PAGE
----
Earlier this month private emails from Vietnam and elsewhere reported that ExxonMobil was about to suspend or terminate its mammoth Blue Whale natural gas project in Block 118 off Vietnam’s central coast because of pressure from China. At this stage these rumors have not been confirmed. Bill Hayton in a Tweet suggested that commercial differences over the price of gas could be the main factor. He suggested a wait and see approach.
However, if the rumors are confirmed this would not be the first time that China has pressured ExxonMobil to steer clear of oil exploration and production in Vietnam. In late 2007, a senior Vietnamese official confided to me that China had acquired a classified copy of Vietnam’s Maritime Strategy to 2020 and were privately warning western oil companies that their interests in China would suffer if they assisted Vietnam.
I passed this information to Greg Torode at the South China Morning Post. In June 2008 he was able to get ExxonMobil to go public confirming Chinese intimidation. In May 2009, two Obama Administration officials, the deputy assistant secretaries for state and defense, testified before a Congressional committee. They recommended a ‘carrot and stick’ approach to counter China’s attempted coercion of American oil companies.
In 2014, during the Hai Yang Shi You 981 maritime confrontation between China and Vietnam, ExxonMobil dispatched senior executives to Beijing to determine China’s intentions and the implications for its Blue Whale Project.
ExxonMobil acquired Blocks 117, 118 and 119 in the Phu Khanh Basin from BP in 2009. These blocks lie eighty-eight kilometers from Quang Nam province well within Vietnam’s Exclusive Economic Zone. ExxonMobil began exploration in 2010 and achieved positive results two years later at its third well, Ca Voi Xanh (Blue Whale)-3X.
On January 16, in a significant development, PetroVietnam Exploration Production Company and ExxonMobil Vietnam signed a project framework heads of agreement and a gas sales heads of agreement to develop Vietnam’s largest gas project. The Blue Whale blocks contain an estimated 150 billion cubic meters of gas reserves and will cost an estimated U.S. $10 billion to develop. Gas production is estimated to begin in late 2023.
Currently, ExxonMobil's EMEPVL (ExxonMobil Exploration and Production Vietnam Limited) and PetroVietnam and PetroVietnam Exploration Corporation are cooperating in the Blue Whale Project. ExxonMobil holds 64% of the working interest.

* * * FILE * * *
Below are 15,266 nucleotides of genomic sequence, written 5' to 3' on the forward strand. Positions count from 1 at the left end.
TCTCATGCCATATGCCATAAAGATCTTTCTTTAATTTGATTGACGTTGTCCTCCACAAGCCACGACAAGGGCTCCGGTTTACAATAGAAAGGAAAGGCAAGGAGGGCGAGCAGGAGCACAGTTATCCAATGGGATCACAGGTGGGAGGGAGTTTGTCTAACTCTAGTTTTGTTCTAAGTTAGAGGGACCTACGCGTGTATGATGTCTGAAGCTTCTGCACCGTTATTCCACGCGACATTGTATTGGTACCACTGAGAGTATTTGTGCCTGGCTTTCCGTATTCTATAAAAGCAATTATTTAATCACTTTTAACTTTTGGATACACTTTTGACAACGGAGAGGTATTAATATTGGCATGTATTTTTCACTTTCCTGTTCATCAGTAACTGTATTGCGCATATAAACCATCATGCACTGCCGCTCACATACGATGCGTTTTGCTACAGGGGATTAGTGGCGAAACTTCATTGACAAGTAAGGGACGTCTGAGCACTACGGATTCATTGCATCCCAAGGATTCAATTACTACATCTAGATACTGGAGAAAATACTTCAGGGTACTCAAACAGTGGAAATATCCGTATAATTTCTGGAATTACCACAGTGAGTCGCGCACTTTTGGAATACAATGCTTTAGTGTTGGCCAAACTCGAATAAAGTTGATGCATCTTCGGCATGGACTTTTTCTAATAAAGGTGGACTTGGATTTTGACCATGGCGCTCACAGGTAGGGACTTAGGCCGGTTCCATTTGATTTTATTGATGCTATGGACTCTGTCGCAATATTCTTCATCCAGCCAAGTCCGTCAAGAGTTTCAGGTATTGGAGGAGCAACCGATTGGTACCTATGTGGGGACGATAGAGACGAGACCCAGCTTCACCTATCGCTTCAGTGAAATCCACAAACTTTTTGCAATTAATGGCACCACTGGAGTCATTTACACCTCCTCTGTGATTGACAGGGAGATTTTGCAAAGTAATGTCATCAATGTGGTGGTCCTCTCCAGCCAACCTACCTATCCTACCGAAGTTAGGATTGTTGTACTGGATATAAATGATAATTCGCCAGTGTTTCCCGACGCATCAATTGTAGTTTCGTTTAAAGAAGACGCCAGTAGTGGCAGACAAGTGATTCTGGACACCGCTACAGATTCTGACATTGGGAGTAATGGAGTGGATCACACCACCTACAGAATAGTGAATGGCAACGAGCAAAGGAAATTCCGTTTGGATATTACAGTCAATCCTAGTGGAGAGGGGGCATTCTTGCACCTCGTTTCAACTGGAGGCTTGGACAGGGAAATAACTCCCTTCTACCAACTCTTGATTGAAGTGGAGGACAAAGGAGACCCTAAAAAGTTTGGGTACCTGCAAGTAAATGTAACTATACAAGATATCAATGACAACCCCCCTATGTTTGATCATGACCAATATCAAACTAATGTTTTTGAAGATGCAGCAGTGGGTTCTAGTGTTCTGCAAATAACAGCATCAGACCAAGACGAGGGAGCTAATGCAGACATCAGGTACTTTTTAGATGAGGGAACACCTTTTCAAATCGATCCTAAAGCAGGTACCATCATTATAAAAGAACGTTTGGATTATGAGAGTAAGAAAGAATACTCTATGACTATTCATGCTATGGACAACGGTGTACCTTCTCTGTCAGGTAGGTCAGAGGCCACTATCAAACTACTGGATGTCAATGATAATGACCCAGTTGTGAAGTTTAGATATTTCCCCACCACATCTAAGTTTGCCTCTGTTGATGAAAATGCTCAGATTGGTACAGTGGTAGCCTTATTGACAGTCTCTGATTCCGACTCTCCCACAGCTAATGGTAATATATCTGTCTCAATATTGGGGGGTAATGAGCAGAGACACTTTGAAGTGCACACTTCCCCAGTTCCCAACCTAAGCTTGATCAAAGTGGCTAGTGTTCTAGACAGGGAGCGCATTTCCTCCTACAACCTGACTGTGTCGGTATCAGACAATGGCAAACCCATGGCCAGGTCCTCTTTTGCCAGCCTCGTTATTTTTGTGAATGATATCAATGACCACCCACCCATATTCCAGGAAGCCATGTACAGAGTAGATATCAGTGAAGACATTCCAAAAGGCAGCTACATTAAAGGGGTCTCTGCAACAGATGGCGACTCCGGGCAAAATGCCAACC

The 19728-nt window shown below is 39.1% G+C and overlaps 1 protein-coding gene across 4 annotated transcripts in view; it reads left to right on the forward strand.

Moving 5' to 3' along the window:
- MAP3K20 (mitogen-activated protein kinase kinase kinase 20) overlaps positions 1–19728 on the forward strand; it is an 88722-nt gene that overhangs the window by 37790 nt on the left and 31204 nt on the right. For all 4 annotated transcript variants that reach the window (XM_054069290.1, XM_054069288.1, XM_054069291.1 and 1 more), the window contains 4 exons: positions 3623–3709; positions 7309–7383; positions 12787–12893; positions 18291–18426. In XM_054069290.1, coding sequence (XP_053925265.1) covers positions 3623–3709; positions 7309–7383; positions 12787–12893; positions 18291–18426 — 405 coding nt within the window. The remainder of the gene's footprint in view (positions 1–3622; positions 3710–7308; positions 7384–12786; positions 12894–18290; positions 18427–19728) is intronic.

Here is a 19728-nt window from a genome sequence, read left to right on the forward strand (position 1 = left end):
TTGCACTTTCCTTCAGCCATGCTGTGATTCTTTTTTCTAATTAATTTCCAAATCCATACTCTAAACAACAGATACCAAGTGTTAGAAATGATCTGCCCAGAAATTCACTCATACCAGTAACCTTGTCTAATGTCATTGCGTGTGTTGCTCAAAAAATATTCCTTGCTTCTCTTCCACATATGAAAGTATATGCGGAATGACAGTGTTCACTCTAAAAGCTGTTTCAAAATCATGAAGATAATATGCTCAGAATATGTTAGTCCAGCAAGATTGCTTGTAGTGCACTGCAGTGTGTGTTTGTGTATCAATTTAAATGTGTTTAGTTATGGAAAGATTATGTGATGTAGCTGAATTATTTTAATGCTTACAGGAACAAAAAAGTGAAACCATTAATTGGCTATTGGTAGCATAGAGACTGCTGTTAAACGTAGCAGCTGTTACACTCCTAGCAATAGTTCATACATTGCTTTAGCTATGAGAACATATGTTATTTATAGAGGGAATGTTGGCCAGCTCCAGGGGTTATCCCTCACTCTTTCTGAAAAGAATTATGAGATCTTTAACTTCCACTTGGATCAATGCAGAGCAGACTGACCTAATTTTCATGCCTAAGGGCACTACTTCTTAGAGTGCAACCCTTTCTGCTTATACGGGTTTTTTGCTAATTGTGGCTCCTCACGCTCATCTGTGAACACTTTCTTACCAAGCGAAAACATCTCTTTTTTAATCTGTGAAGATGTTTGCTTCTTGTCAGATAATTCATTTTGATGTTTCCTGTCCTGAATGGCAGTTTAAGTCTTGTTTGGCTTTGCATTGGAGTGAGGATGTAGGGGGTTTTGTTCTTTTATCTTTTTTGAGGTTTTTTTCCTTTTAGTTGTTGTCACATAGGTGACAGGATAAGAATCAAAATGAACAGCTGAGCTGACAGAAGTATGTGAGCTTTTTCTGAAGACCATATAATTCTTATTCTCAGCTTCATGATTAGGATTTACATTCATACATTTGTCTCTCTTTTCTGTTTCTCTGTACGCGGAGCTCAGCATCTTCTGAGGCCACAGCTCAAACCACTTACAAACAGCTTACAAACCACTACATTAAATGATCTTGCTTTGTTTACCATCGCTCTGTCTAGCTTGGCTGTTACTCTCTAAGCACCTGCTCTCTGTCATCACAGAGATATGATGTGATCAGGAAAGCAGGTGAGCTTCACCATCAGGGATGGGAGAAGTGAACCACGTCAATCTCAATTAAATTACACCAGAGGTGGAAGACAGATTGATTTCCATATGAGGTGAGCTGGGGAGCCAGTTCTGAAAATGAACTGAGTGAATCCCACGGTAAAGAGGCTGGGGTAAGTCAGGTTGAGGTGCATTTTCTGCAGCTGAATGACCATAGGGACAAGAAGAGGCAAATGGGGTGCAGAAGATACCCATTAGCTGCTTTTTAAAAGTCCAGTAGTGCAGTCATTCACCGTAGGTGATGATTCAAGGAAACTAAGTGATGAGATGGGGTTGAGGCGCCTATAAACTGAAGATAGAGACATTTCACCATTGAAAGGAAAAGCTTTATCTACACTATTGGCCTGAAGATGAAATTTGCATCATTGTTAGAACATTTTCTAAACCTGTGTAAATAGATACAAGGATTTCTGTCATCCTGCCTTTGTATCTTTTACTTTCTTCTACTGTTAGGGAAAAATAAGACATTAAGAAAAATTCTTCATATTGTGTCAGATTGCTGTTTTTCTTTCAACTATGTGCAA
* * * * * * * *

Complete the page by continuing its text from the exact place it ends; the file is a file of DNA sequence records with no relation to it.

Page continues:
In January this year, ExxonMobil awarded Saipem's XSIGHT (Italy) an onshore-offshore Front End Engineering Design contract to develop integrated natural gas to power infrastructure connecting the Blue Whale Block 118 with facilities on shore. ExxonMobil is now filing permits, planning applications and undertaking other preparatory work for this project.
On August 13, I was told by a senior Vietnamese foreign ministry official that ‘Blue Whale was next’ and that when China's Foreign Minister Wang Yi met Russia's Foreign Minister Sergei Lavrov in Bangkok on August 2 on the sidelines of the ASEAN Ministerial Meeting, Wang Yi asked his counterpart to get Rosneft to cease its hydrocarbon exploration activities in Vietnam. Lavrov declined the request.
In other words, if Vietnam failed to curtail the operations of Rosneft Vietnam and dithered on joint development involving Chinese state-owned companies, Beijing would turn up the pressure directly on other foreign oil companies operating in Vietnam. Some reports suggest ExxonMobil postponed a decision on its Final Investment Decision (FID) until next year to see how the situation with China pans out. But the record indicates that the decision to consider the FID in 2020 was made in January 2019, or five months before China deployed the Haiyang Dizhi 8 to waters near Vanguard Bank.
ExxonMobil is currently engaged in obtaining regulatory approvals, government guarantees, executed gas sales agreements and economic competitiveness evaluations.
The Vietnamese government has a lot riding on this project; it is after all the largest gas field in Vietnam. Some estimate the government could earn $20 billion from the Blue Whale Project. Vietnam Electricity, PetroVietnam and Singapore’s Sembcorp are currently holding talks to build and operate two power plants to convert the gas to 2 Gigawatt of electric power. This would amount to ten percent of Vietnam's current total power demand.
If China is putting pressure on either or both Vietnam and ExxonMobil its timing may be off. There are strong rumors President Nguyen Phu Trong will visit President Donald Trump at The White House next month to expand their comprehensive partnership. The U.S. has issued strong statements criticizing China for bullying Vietnam and threatening its long-standing oil and gas exploration. Recent U.S. statements generally include support for ‘other lawful uses of the South China Sea.’ This could be read as the right to exploit resources in a littoral state’s Exclusive Economic Zone.
Carl Thayer is emeritus professor at The University of New South Wales, Canberra.